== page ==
PROFILE: Sarah Robinson, Consolidated Communications - MD Robinson drives Consolidated forward - One year after the MBO, teamwork remains crucial for Sarah Robinson

Just over a year ago, Sarah Robinson led a team of directors in buying the controlling stake in consumer specialist Consolidated Communications. Not long after, Consolidated's MD and co-founder must have wondered if it was the right decision. A global media slowdown had not been part of the MBO plans and neither, of course, was 11 September. The fact that four airline companies were on the books did not make things easier.

However Robinson, while perturbed, was not on entirely unfamiliar ground. 'It was a fairly turbulent start. But I've done this twice. We started Consolidated and went into recession, which was very scary. We had a pay freeze for two years - it was tough with 14 people.' That was 1990.

Things have moved forward - a favourite theme of Robinson's. She mentions teamwork a lot, too, and is convinced the dynamic of the MBO, with its share offering to all 70-plus employees, has engendered a greater 'one for all and all for one' ethos than before.

'Public affairs (run by former Tory adviser Ed Vaizey) sits with the PR team and more cross-working goes on,' she says, explaining how Consolidated's old divisional structure was done away with. 'If there is a pitch, a lot of people rush to help. I don't think that was so much the case before. The MBO was very much about taking ownership, keeping our identity.'

Consolidated has a reputation for keeping clients (Buena Vista Home Entertainment for 12 years, Virgin Direct since 1995) and has picked up some serious names post-MBO: Telewest, Cap Gemini Ernst & Young, and Ernst & Julio Gallo, plus a public affairs brief for the London Tourist Board.

The agency was also PRWeek's Consultancy of the Year 2001. By midnight of the awards evening, many staff knew, she said. 'We were phoning and texting, people were sitting up in bed and talking. The next day, when I got in to the office, everyone got to their feet and cheered.'

As valuable as the accolade was to existing accounts and potential clients, it was also important for other reasons. 'It was a huge morale booster,' Robinson says. The agency had just made several redundancies, the first in its 11-year history.

'It was a painstaking decision and a big shock to the company, and to me, too,' Robinson says. 'It was alien to the culture we foster, of caring about people.'

PR had always attracted Robinson, although her first job, in 1982, after an Oxford English degree was with ad agency Ogilvy & Mather, where she spent four years. 'There was a recession in PR and getting into advertising, at the time, was easier,' she says.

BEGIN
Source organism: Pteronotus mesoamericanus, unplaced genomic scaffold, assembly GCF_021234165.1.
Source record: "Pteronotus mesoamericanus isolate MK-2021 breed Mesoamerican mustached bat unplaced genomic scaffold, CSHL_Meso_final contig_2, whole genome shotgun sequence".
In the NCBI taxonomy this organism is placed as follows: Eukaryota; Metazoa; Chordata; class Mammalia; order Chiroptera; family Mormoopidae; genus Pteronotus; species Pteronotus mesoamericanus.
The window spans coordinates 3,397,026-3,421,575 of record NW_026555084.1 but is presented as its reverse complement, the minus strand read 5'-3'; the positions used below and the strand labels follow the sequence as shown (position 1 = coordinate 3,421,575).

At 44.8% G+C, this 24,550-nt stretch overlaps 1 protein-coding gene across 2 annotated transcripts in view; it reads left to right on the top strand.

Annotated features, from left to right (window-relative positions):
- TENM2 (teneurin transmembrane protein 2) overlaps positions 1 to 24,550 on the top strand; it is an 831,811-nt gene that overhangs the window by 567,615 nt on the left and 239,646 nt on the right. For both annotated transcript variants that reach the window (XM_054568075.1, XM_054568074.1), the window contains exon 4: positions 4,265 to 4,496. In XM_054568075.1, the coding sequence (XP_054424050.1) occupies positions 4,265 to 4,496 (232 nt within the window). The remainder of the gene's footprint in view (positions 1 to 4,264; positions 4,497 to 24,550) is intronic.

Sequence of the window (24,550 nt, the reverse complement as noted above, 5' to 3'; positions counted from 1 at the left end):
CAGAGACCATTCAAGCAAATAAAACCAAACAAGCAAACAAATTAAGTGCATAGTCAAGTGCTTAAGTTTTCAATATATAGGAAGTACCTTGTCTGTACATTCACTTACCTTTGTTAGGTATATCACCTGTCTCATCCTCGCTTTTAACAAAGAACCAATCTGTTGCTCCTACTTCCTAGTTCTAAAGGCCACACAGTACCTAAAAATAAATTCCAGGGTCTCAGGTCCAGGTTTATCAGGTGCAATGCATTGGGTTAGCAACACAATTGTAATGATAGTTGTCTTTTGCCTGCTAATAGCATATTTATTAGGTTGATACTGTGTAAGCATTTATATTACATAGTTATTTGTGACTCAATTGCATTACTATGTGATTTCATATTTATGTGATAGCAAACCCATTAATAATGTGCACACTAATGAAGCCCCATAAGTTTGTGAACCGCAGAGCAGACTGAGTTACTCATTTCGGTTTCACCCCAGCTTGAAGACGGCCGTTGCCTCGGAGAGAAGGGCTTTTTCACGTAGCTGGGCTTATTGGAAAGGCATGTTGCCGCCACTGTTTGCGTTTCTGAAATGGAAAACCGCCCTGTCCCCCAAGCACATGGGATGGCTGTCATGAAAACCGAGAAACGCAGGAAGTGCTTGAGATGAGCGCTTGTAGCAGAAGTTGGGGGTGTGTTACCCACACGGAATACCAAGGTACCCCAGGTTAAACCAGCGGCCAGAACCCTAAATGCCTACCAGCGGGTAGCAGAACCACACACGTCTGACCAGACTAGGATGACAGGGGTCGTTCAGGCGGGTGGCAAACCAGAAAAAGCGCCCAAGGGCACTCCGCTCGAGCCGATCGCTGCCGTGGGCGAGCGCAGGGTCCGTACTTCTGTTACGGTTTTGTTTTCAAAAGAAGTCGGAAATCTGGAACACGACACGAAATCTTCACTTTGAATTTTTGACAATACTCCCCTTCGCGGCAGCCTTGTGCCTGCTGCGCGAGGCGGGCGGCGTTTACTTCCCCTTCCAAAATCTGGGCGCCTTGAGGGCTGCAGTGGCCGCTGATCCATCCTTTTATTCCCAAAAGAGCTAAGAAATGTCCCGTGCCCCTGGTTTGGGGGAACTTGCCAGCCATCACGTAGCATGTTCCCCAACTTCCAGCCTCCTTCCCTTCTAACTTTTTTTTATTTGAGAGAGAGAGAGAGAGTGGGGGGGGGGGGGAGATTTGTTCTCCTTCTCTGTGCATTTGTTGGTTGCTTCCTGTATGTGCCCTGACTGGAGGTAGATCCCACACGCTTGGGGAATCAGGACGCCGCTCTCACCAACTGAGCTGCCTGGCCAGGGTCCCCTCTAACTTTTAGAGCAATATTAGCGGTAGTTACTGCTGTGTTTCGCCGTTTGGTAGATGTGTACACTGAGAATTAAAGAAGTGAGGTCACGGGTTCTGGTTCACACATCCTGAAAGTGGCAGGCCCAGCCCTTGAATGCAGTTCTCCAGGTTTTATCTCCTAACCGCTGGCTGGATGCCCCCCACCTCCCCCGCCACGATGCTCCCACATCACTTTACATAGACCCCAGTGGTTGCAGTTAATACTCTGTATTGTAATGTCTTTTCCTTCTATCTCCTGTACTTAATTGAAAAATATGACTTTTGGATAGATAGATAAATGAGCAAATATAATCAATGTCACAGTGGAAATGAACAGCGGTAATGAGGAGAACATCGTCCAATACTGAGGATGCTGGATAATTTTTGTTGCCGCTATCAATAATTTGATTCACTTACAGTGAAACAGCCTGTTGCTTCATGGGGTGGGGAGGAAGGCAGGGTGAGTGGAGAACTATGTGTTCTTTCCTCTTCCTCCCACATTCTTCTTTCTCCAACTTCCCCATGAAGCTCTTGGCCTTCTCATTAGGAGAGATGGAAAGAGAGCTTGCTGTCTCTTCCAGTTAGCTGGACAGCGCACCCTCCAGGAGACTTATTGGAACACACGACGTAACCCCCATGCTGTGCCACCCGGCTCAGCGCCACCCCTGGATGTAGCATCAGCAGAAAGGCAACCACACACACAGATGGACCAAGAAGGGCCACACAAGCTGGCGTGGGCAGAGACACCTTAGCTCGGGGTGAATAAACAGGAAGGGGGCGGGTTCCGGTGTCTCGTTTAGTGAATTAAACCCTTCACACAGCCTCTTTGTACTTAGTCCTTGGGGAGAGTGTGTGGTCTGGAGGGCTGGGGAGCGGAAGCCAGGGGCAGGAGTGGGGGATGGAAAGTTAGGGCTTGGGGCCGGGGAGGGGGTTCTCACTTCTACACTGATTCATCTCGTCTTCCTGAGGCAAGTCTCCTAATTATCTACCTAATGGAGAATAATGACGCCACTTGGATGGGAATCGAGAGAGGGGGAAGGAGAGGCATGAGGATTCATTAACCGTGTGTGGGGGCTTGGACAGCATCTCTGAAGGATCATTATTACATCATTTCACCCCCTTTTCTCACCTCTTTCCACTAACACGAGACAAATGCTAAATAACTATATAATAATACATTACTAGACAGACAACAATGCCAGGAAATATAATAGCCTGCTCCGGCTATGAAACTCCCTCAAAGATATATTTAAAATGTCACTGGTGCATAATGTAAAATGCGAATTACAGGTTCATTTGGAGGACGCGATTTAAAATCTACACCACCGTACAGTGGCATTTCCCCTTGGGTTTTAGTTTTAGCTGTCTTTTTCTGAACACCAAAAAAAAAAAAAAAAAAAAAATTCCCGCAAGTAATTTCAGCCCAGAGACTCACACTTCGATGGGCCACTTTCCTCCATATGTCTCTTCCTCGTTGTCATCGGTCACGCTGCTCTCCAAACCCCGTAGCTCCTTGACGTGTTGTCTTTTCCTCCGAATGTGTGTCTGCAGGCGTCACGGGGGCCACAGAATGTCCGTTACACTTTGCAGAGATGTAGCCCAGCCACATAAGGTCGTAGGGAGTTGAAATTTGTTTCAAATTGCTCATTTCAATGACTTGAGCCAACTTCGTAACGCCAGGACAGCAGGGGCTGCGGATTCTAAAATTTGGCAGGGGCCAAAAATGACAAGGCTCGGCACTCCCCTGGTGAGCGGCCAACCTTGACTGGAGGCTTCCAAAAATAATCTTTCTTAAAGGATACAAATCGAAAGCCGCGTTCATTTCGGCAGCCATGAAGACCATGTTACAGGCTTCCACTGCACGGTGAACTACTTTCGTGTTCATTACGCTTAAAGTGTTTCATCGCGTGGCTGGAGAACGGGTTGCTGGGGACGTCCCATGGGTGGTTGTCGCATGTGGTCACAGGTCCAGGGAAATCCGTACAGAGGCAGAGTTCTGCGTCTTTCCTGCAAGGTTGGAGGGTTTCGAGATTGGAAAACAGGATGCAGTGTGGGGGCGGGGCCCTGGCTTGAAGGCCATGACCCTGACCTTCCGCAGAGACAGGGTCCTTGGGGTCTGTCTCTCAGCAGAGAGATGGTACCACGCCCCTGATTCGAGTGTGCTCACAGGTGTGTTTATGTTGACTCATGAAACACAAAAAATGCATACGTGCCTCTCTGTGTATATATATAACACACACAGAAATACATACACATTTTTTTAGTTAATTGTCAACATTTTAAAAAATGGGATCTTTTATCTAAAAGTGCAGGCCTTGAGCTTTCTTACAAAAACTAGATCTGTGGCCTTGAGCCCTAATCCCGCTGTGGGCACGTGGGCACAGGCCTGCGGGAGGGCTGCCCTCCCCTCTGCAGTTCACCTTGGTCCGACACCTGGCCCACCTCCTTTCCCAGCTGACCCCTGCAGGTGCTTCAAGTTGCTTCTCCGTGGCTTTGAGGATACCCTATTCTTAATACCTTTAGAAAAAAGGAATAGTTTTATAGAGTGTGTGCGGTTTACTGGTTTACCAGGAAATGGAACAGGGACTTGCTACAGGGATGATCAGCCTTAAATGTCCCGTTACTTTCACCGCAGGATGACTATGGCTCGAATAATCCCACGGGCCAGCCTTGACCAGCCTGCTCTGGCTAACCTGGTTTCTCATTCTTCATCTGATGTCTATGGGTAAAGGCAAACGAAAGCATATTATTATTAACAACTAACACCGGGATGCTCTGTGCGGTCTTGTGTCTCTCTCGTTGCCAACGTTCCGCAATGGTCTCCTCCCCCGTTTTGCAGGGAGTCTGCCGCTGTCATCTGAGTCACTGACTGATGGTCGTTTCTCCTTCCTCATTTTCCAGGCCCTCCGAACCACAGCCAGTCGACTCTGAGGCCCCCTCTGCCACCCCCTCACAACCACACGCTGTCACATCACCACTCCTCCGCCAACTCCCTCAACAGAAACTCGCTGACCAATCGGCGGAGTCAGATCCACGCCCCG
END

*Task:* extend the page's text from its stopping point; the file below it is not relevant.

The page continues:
Moving into PR still proved tough, she explains. 'I got reverse snobbery: "After four years in advertising, what makes you think you've got anything to offer us in PR?", I was asked. I struggled until Jones Rose PR gave me the break,' she admits.

Despite the inevitable culture shock of going from a multinational to a shop with a handful of employees, she enjoyed the accounts (mainly food) but after 18 months or so began to find it repetitive. A move to PR firm Scope - in its pre-Ketchum days - in 1987 finally gave her entry to entertainment PR, with work on Rank's video division. It also introduced her to the man with whom she then worked for more than a decade, forming Consolidated together. 'I have worked 14 years with Alastair Gornall,' she says, with a practised pause. 'One of us deserves a medal and we are never sure which one.'

Although not as naturally outgoing as Gornall, who still acts as a consultant for the agency despite having several other irons in the PR industry fire, Robinson knows what she wants. More blue-chip clients are her goal over the second year of the company's new life.

And she is keen to stress the air of continuity which exists, even post-MBO, saying: 'It is an unbroken line because the foundations were all laid there but the MBO has rejuvenated it and passed the ownership into younger and hungrier hands.'

While that sounds uncomfortably like having things both ways, there is a logic to her description of Consolidated's appeal to clients: 'Most of the board started as account managers or execs and I've worked with most of them.

Clients are often attracted to the fact that they are talking to people who are owners of a business, who are sympathetic to the economic climate and business concerns, and who are passionate.'

While not decrying the agency's ability, she feels that pitches can seem to be won near the beginning of presentations when the company's shareholding structure is outlined. She adds simply: 'They know then that you are not just turning up for work.'

HIGHLIGHTS
1987: Account manager, Jones Rose PR
1990: Account director, Consolidated
1999: Managing director, Consolidated
2001: Consolidated board executes MBO

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